The last few weeks have been a tumultuous period for the Federal Government’s Access Card project. Much of the unfolding story has been reported daily in the media. So what actually happened and what does this all mean for the project?
Many of the recent events have their beginnings in the bipartisan report from the Senate Committee in March this year. This report was highly critical of the Access Card legislation and its project management.
The Government responded by withdrawing the legislation and undertaking to come back with combined legislation in the June sitting period. Senator Ellison also undertook to “begin a series of one-on-one discussions with key Access Card stakeholders”. Senator Ellison’s press release confirmed that despite the setback, the Department was still “on track to rolling out the Access Card in 2008”.
The Access Card again entered public domain when questioned at Senate Estimates on 24 May 2007. There, the government reiterated its intention to introduce the Access Card legislation during the fortnight starting today, 12 June. The Department was also questioned in detail about its expenditure so far on public relations, advertising and market research. While the expenditure of $3.1 million was less than the budgeted spend of $5.5 million for 2006-07, the discussion had the undesirable effect of drawing the project into the political debate about government advertising.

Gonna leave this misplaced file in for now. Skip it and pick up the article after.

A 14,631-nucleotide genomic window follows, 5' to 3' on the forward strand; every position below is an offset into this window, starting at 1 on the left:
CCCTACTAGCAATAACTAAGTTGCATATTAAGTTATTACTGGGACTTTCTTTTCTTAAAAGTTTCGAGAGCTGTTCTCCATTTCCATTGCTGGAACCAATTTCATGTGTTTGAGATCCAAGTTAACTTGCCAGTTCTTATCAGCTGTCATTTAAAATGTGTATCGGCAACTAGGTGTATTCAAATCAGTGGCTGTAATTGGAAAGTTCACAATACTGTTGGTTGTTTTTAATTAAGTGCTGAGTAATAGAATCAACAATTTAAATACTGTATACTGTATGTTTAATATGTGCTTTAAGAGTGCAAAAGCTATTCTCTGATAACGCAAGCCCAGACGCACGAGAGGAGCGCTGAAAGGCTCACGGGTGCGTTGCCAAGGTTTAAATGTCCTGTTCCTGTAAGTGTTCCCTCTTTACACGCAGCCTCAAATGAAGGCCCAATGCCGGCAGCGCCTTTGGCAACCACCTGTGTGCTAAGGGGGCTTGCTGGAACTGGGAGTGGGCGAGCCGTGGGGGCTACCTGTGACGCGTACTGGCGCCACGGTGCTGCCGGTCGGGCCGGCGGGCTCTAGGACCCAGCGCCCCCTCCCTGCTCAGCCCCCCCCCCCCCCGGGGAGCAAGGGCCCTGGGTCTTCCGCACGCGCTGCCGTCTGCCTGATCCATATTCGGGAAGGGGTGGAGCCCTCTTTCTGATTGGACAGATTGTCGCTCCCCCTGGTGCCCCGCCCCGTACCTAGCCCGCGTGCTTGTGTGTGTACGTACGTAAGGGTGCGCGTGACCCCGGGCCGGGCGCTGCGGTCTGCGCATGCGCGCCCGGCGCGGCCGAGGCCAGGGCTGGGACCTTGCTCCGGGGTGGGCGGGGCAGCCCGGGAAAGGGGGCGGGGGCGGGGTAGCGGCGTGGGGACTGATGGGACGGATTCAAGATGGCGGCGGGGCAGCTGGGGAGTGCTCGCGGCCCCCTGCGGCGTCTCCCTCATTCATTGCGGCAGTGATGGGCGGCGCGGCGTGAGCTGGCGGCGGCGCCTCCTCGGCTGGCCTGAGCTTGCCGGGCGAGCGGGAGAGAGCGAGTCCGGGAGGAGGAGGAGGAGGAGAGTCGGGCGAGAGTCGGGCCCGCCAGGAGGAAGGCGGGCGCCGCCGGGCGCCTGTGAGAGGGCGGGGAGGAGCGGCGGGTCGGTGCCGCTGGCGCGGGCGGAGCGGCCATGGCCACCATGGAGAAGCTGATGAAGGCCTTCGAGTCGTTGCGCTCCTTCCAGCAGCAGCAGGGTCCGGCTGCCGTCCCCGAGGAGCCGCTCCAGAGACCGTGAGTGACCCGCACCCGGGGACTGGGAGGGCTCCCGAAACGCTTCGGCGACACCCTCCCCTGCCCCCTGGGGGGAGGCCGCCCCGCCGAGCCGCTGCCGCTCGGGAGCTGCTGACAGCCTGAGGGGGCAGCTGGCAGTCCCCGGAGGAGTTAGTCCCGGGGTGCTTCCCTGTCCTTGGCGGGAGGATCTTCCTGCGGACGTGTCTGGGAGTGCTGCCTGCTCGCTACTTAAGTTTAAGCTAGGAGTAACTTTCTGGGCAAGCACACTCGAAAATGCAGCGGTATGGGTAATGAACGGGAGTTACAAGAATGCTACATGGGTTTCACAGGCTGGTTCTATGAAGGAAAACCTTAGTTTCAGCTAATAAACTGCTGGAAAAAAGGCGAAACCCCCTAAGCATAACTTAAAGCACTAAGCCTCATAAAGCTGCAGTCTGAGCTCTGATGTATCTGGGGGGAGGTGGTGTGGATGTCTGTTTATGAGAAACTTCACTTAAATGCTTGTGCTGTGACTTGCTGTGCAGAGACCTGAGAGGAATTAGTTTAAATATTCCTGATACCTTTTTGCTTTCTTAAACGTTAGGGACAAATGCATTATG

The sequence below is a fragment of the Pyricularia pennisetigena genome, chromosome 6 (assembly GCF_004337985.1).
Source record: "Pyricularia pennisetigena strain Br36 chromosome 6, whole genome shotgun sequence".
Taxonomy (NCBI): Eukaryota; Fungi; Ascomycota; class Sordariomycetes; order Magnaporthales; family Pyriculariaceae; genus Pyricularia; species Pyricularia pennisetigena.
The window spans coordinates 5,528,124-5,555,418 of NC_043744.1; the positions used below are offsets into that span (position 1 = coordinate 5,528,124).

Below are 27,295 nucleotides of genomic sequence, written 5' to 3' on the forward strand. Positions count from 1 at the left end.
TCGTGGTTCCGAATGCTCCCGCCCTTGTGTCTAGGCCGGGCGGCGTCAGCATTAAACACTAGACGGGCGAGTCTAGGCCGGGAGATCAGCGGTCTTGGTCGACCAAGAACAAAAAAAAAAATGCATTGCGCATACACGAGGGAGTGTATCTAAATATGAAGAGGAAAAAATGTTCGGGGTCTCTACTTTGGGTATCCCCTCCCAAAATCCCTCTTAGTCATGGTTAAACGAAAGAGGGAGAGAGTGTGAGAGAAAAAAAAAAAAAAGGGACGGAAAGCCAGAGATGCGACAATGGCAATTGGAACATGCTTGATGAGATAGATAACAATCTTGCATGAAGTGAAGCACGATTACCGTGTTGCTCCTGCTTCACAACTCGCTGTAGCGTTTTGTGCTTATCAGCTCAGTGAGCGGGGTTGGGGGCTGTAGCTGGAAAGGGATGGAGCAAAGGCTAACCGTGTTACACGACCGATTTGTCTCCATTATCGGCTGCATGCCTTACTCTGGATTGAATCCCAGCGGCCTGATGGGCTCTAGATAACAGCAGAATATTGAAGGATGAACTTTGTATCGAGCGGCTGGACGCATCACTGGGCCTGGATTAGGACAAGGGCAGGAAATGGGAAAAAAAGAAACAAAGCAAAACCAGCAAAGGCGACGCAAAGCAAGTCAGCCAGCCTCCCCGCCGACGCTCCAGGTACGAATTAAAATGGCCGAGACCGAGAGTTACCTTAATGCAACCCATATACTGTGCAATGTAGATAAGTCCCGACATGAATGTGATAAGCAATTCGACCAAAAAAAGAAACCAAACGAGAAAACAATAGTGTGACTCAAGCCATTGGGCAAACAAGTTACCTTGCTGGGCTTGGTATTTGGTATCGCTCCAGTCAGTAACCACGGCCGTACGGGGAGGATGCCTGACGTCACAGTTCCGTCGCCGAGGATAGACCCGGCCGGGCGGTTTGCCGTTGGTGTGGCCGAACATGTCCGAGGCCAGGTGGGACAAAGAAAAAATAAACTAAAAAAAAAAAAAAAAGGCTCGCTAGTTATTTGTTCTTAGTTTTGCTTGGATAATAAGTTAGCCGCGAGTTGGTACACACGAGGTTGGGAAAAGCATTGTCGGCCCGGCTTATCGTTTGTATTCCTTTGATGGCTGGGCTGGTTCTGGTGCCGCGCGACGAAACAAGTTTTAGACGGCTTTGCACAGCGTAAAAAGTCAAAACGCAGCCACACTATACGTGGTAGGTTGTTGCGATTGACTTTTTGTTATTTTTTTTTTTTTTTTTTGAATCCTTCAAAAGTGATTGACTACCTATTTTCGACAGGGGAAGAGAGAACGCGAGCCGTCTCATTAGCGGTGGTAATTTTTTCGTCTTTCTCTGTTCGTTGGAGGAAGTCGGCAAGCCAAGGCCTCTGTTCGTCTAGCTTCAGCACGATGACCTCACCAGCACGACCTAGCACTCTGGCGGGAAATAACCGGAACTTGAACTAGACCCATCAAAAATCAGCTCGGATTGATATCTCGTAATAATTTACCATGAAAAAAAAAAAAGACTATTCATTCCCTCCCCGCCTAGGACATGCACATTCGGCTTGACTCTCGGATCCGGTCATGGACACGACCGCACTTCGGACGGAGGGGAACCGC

As the deadline for tabling the legislation drew closer, pressure on the project increased.
It reached a peak on 5 June when media reports stated that commencement of the development project had slipped from April/May to late 2008. The delay was attributed to the failure of the first tranche of legislation in March rather than to any expected problems with tabling the combined legislation in June.
The delay itself was reported as a blow for the Department since such strong undertakings had been given about meeting project deadlines.
On the very same day, 5 June, the Minister was addressing the Australian Smartcards Summit where he announced that the government would now be tabling only an exposure draft of the legislation. Depending on further community consultations, the legislation itself might be delayed until after the election.
Given that commentators expect the election will be held in October/November, this could represent a significant delay to the project. The Department had already stated at Senate Estimates that “contracts will not be signed until after the legislation is passed”.
None of these recent announcements have been supported by formal Departmental or Ministerial press releases. It is likely that the Department will need to formally clarify its direction in order to quell the current tide of speculation.